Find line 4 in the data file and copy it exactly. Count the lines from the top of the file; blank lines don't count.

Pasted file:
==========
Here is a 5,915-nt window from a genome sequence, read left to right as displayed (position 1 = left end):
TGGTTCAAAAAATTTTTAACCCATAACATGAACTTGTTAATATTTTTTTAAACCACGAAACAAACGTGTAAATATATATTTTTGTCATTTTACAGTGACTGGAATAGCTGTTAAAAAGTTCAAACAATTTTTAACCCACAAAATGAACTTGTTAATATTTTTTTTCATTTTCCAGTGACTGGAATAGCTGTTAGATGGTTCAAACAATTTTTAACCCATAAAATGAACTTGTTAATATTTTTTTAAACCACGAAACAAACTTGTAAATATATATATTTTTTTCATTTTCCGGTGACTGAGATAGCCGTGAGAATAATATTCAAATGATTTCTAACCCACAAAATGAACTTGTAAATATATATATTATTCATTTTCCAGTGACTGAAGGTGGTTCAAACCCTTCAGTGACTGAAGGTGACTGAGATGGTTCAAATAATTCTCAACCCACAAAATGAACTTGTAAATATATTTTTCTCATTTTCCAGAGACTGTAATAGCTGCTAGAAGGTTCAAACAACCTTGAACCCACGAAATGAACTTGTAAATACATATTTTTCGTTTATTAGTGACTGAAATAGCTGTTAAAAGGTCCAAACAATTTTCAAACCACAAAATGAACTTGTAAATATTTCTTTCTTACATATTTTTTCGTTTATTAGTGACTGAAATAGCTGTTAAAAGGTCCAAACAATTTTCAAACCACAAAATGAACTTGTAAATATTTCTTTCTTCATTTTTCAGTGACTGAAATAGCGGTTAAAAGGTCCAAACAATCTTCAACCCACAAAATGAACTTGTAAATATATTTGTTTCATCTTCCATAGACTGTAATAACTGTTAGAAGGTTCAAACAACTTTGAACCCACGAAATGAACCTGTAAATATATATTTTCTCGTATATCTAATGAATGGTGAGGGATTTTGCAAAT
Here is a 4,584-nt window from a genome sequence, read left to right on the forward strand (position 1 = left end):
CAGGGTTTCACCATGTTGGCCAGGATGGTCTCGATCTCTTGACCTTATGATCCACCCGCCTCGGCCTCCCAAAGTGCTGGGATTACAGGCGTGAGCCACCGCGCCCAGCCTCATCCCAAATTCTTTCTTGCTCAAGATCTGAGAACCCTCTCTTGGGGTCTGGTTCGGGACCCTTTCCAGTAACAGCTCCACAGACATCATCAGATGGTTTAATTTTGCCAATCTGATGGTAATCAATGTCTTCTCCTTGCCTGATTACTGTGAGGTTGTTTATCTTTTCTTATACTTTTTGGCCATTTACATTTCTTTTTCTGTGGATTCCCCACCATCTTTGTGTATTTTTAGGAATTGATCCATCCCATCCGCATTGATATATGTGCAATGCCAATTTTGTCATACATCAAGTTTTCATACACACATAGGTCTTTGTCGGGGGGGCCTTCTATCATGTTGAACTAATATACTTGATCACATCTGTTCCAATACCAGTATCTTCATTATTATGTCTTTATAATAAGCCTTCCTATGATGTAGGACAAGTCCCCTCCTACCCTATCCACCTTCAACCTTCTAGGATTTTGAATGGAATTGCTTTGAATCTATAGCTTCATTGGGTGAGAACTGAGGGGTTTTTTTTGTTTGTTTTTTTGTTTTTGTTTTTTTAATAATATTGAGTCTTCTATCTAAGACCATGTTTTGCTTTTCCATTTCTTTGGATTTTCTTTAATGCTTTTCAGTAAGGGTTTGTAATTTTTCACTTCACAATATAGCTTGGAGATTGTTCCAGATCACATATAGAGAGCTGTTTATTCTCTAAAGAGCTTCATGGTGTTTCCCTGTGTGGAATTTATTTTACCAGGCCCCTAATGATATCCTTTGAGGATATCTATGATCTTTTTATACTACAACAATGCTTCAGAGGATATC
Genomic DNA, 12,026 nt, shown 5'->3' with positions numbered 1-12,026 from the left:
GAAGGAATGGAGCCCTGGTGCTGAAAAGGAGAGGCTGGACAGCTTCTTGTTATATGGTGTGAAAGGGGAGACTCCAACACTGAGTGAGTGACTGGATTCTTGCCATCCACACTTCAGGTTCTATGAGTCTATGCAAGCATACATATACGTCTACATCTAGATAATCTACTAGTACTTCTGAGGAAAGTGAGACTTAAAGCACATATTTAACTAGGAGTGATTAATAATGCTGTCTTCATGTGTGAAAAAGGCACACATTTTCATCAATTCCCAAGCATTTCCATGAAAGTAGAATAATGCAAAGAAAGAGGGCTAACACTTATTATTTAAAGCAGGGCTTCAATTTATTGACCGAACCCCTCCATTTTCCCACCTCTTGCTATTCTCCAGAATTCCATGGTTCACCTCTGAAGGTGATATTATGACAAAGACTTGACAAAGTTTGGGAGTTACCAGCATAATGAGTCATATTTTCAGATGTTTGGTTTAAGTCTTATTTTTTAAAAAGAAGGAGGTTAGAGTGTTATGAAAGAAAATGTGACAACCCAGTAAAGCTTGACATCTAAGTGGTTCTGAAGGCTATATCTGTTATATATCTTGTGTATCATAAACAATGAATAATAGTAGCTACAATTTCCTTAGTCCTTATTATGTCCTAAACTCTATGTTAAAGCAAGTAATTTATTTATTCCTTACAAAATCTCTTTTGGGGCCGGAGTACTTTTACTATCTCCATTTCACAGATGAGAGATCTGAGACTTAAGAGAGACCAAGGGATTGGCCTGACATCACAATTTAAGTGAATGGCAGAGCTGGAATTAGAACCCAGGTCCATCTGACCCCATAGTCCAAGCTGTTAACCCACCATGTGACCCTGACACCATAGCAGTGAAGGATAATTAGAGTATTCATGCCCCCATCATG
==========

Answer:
CAGGGTTTCACCATGTTGGCCAGGATGGTCTCGATCTCTTGACCTTATGATCCACCCGCCTCGGCCTCCCAAAGTGCTGGGATTACAGGCGTGAGCCACCGCGCCCAGCCTCATCCCAAATTCTTTCTTGCTCAAGATCTGAGAACCCTCTCTTGGGGTCTGGTTCGGGACCCTTTCCAGTAACAGCTCCACAGACATCATCAGATGGTTTAATTTTGCCAATCTGATGGTAATCAATGTCTTCTCCTTGCCTGATTACTGTGAGGTTGTTTATCTTTTCTTATACTTTTTGGCCATTTACATTTCTTTTTCTGTGGATTCCCCACCATCTTTGTGTATTTTTAGGAATTGATCCATCCCATCCGCATTGATATATGTGCAATGCCAATTTTGTCATACATCAAGTTTTCATACACACATAGGTCTTTGTCGGGGGGGCCTTCTATCATGTTGAACTAATATACTTGATCACATCTGTTCCAATACCAGTATCTTCATTATTATGTCTTTATAATAAGCCTTCCTATGATGTAGGACAAGTCCCCTCCTACCCTATCCACCTTCAACCTTCTAGGATTTTGAATGGAATTGCTTTGAATCTATAGCTTCATTGGGTGAGAACTGAGGGGTTTTTTTTGTTTGTTTTTTTGTTTTTGTTTTTTTAATAATATTGAGTCTTCTATCTAAGACCATGTTTTGCTTTTCCATTTCTTTGGATTTTCTTTAATGCTTTTCAGTAAGGGTTTGTAATTTTTCACTTCACAATATAGCTTGGAGATTGTTCCAGATCACATATAGAGAGCTGTTTATTCTCTAAAGAGCTTCATGGTGTTTCCCTGTGTGGAATTTATTTTACCAGGCCCCTAATGATATCCTTTGAGGATATCTATGATCTTTTTATACTACAACAATGCTTCAGAGGATATC